“I like to pretend that my art has nothing to do with me”.
Among the most legendary artists of the 20th century, Roy Lichtenstein is a canonical figure of American pop. His prolific practice spans across painting, sculpture, murals and printmaking, with his works coming to define the pop art movement and art history itself for generations to come. His oeuvre reflects on the ubiquitous nature of consumer capitalism and interrogates how mass-produced imagery has influenced visual culture and collective social consciousness. Well-known for his signature Ben Day dot pattern, nearly all his subject matters are taken from comic books or advertisements. His most famous works are from his pop period in the early 1960s, including Crying Girl (1963) and Whaam! (1963).
Born in New York City in 1923, Lichtenstein graduated from the Franklin School for Boys in 1940, followed by an artistic education at the Ohio State University. His early influences include Rembrandt, Daumier and Picasso, with his favourite painting being Picasso’s monumental Guernica (1937). From 1943 to 1946, he served in the American military which was a big influence on his artistic iconography, with his later works being shaped by American national symbolism and mythology.
With an interest in mainstream culture, consumerism and appropriated imagery, Lichtenstein first created his signature pop art works in the early 1960s, rising to fame with other prominent members of the movement like Andy Warhol. Lichtenstein’s works blurred boundaries between high and low art, challenging the art establishment and reflecting on the interconnected nature of contemporary culture and consumerism. For his first solo exhibition at Leo Castelli Gallery in 1961 in New York, he created works featuring a Ben Day dot pattern, as a means of conveying texture and a mechanical effect. He incorporated comic book motifs like speech bubbles with fragments of text, as well as cartoon characters into his canvases, as seen in the paintings Look Mickey (1961) and Popeye (1961). His signature comic-strip works often featured the character of a young, attractive blonde woman, portrayed usually in distress and reflecting the stereotypical representation of women in American mainstream media and television, as seen in Drowning Girl (1963) and Crying Girl (1963). Another important Ben Day patterned work is the diptych Whaam! (1963), showing an image from a comic book depicting an American airplane firing missiles at an enemy aircraft.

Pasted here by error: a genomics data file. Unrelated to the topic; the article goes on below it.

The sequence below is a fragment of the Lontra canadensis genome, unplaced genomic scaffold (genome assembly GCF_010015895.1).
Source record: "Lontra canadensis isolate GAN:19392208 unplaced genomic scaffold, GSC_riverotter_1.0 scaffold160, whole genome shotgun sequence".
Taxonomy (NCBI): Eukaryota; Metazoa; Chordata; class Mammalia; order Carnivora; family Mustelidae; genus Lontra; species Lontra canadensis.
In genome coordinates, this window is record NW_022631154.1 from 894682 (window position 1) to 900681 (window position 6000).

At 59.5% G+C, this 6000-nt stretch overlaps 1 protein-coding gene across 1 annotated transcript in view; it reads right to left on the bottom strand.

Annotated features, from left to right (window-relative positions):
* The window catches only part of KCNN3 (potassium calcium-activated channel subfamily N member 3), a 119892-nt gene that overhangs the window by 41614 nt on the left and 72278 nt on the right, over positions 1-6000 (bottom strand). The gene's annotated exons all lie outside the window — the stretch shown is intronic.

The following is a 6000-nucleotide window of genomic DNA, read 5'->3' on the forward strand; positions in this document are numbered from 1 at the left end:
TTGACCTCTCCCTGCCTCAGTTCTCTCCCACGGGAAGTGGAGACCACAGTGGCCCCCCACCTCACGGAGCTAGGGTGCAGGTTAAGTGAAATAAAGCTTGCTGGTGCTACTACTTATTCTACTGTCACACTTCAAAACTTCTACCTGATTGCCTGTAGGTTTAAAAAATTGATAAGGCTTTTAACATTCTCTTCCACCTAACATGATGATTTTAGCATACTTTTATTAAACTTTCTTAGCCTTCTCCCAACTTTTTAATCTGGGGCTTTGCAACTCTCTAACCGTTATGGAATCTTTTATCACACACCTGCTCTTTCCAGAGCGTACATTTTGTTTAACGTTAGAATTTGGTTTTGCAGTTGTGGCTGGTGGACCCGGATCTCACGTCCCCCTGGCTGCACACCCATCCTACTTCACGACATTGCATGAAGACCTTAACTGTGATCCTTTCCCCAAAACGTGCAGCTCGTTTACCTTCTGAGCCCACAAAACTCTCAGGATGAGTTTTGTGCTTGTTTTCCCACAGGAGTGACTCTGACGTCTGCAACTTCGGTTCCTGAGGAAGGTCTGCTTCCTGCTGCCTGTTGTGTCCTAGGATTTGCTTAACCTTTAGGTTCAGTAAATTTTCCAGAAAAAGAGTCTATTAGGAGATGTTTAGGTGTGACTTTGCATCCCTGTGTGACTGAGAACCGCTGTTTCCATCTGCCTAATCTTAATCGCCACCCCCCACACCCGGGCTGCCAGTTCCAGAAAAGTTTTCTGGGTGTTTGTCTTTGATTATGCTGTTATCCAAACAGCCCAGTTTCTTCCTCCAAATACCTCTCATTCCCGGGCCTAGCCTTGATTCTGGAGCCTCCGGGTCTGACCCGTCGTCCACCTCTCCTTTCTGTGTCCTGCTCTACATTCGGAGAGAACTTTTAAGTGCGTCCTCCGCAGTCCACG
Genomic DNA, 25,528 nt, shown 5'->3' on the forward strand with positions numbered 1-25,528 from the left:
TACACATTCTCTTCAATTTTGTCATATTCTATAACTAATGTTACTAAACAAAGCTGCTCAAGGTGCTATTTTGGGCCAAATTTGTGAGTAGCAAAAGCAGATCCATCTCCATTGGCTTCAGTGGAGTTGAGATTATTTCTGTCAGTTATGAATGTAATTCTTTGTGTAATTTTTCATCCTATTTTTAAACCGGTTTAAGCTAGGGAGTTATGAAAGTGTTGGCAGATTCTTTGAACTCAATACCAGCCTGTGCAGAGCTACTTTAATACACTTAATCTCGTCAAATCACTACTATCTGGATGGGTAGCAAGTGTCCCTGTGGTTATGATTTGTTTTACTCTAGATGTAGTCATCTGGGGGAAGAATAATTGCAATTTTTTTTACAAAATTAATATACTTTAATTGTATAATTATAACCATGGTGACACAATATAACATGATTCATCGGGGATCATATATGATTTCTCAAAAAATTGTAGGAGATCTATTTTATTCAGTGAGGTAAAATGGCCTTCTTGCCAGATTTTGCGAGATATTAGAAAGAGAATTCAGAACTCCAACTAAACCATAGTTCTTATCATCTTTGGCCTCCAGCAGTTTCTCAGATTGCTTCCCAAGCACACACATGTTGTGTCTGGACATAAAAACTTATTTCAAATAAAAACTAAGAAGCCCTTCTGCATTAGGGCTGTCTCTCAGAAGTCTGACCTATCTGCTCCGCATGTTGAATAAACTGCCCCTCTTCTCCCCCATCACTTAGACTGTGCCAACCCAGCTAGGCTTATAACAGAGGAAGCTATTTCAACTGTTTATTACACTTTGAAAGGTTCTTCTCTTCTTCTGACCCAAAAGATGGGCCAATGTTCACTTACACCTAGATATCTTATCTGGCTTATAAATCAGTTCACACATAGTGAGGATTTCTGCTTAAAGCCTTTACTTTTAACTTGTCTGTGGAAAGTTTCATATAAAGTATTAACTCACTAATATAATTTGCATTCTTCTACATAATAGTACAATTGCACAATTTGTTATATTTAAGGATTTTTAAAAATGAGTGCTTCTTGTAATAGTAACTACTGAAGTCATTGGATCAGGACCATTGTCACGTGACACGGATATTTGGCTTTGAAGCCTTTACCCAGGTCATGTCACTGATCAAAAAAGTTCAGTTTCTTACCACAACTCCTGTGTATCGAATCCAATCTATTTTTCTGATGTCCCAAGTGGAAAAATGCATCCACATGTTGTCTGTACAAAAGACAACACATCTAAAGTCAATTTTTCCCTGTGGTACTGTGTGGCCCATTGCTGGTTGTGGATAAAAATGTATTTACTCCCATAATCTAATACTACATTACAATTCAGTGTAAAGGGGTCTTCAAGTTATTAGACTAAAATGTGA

Lichtenstein worked across various print media from lithographs and etchings to woodcuts. Significant print series include his Haystacks planographic print series (1969) inspired by Monet’s painting and his Expressionist Woodcut series inspired by German Expressionism, which he started experimenting with in the 1970s and 80s. The artist had many exhibitions in prestigious institutions and his work is held in collections around the world, including the Tate Modern in London, the Art Institute of Chicago, the Museum of Modern Art in New York and the National Gallery of Art in Washington, D.C. He died in New York in 1997.
Lichtenstein’s oeuvre continues to define the course of art history and his commercial market is still one of the most dominant, with paintings selling for record prices at auction. His current record is at $165 million for his classic Ben-Day dot painting, Masterpiece (1962), which sold in 2017 and also features his iconic motif of a speech bubble